Congratulations bride-to-be! You now get to pick the most important, self-expressive garment you will ever wear. NO stress . . . Right? Wrong. It can be overwhelming to step into the world of bridal. So, take a step back. If you want, do some research, ask questions, and educate yourself on wedding gowns. This article was written with you in mind. Just remember, touching, feeling and experiencing the fabrics in person can be the best way to make a decision.
Wedding Dress Fabric Guide
Light and softer than satin, this machine-woven fabric can be made from either silk or synthetic fibers. And while it’s more affordable than silk satin, it’s still very luxurious. That’s because this lightweight fabric drapes smoothly over the body, which makes it ideal for form-fitting gowns and warm-weather weddings. On the downside, charmeuse can be difficult to alter. It also hugs your curves, so brides looking for a looser fit should steer clear of this fabric.
Super flowy chiffon is made from either silk or synthetic fibers. Chiffon has an almost transparent feel. That sheer, feminine quality makes this delicate fabric ideal as an overlay on wedding gowns. It’s also commonly used on a gown’s sleeves or skirt. While chiffon is soft enough to drape, it can wrinkle.
There’s an undeniable vintage charm to lace. A full lace overlay can create a show-stopping beauty — think Pippa Middleton in her stunning, floor-length lace gown — but even a few lace details can provide a glamorous edge to an otherwise simple wedding dress. There’s a certain advantage to limiting the amount of lace on your gown. For starters, lace often comes with a higher price tag. It can be itchy if not backed by a lining and incredibly delicate. The open looped material is prone to snagging, so consider limiting the use of lace to trimming and detailing. See one 417-land bride whose lace train was truly stunning!
Similar to chiffon, organza is made from silk or synthetic fibers, organza has a unique crisscrossed pattern that distinguishes it from other popular materials used in wedding gowns. That crisscross weave also gives this fabric a slightly crunchy texture. The stiffer weave puts organza closer to tulle and gives it a crisper drape. It’s also great for adding volume to skirts.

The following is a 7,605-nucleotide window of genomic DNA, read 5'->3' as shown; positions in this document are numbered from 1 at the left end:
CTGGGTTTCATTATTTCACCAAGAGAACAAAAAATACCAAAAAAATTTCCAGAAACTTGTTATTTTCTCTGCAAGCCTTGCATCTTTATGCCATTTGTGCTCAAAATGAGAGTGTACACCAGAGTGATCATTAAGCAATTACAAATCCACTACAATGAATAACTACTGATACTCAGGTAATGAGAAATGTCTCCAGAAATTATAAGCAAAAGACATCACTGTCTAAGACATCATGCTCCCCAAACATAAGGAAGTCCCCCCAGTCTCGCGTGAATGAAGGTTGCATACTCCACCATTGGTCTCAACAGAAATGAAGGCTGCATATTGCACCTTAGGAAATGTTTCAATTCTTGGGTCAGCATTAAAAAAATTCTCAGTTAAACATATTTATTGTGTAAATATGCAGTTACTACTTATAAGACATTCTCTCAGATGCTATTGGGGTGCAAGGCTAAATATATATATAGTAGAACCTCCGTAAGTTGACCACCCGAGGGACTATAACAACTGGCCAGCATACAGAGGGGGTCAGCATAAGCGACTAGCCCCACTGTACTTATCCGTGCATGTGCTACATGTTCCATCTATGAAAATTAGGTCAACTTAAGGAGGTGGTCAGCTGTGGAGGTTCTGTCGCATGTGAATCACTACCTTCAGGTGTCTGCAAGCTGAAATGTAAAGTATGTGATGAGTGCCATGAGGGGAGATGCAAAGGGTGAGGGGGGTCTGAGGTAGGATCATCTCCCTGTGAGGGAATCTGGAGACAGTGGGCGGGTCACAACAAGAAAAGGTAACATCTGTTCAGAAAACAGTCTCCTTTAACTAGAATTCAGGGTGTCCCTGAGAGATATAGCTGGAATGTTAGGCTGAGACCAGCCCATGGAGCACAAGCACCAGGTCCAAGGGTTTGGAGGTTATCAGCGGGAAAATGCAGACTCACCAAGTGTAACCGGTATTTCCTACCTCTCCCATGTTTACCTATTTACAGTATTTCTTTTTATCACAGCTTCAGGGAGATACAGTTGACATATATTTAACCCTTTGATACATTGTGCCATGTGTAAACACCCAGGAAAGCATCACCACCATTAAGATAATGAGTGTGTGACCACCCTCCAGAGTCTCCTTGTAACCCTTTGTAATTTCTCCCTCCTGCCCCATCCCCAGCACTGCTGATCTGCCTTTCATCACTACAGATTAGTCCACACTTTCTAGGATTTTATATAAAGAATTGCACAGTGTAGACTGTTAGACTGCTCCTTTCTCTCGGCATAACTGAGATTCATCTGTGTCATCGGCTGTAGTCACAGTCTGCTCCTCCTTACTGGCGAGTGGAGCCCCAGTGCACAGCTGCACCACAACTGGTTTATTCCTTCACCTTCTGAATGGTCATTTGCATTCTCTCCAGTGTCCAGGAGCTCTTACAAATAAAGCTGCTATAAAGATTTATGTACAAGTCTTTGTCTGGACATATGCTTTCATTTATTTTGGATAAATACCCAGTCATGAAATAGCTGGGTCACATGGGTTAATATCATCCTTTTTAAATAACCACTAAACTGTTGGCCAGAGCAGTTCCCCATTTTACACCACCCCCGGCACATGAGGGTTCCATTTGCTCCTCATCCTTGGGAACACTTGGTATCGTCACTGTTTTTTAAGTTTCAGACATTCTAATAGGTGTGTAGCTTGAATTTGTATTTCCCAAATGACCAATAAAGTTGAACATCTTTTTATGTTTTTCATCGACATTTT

Silk satin is one of the most traditional fabrics used for wedding gowns. It’s important to note in this wedding dress fabric guide that the key to satin is its high thread count, which makes this fabric slightly heavy and gives it a luxurious look and feel. It’s also known for its high sheen and elegant drape. Because this fabric leans on the heavier side, it can be worn during fall and winter weddings for warmth, but it’s not uncommon to find satin gowns at weddings year-round.
There’s a classy and understated shimmer to silk fabric. Made from natural protein fibers that are woven together, silk is unmistakably smooth and sumptuous. It’s also surprisingly strong, and its tightly knit weave means this fabric keeps moisture close to the body. It’s also one of the most expensive fabrics – but for good reason. Silk provides an unmatched softness and beauty, perfect for smooth, flowing gowns. The only thing this natural fiber doesn’t provide is a pure-white color. For this reason, silk gowns are most often shades of off-white.
Need to give your gown a little extra poof? Add some taffeta. Made from woven silk or synthetic fibers, taffeta is a ribbed fabric. Its strength lends itself well to the lining and layers of skirts. If you’re looking for a high-quality taffeta, just crinkle it up in your hands. High-quality taffetas will stay wrinkled instead of flattening back out. In fact, they still look great even when wrinkled, which is why you often see this fabric layered to create a beautifully full skirt. There’s only one downside of taffeta: The tight weave (which makes it so durable) produces a soft rustling noise when moved. Some brides dislike this feature.
Tulle is quite popular for wedding gowns. It has a net-like weave that gives it a sheer, ethereal look. Tulle comes in different strengths and weights and can be less expensive than taffeta and chiffon. It also hides wrinkles and provides extra poof to a full skirt or veil. Tulle is most commonly used in veils and ballgowns.
Now that you’ve reviewed our wedding dress fabric guide and are familiar with some of the most common fabrics, it’s time to stop by Normans Bridal, a full-service bridal salon. Our knowledgeable bridal stylists love what they do and look forward to helping you select the perfect wedding dress. We also have a wide selection of accessories and bridesmaid gowns to make your wedding day planning a little easier. If you have any questions or would like to schedule an appointment or fitting, please call us at 417-866-9800.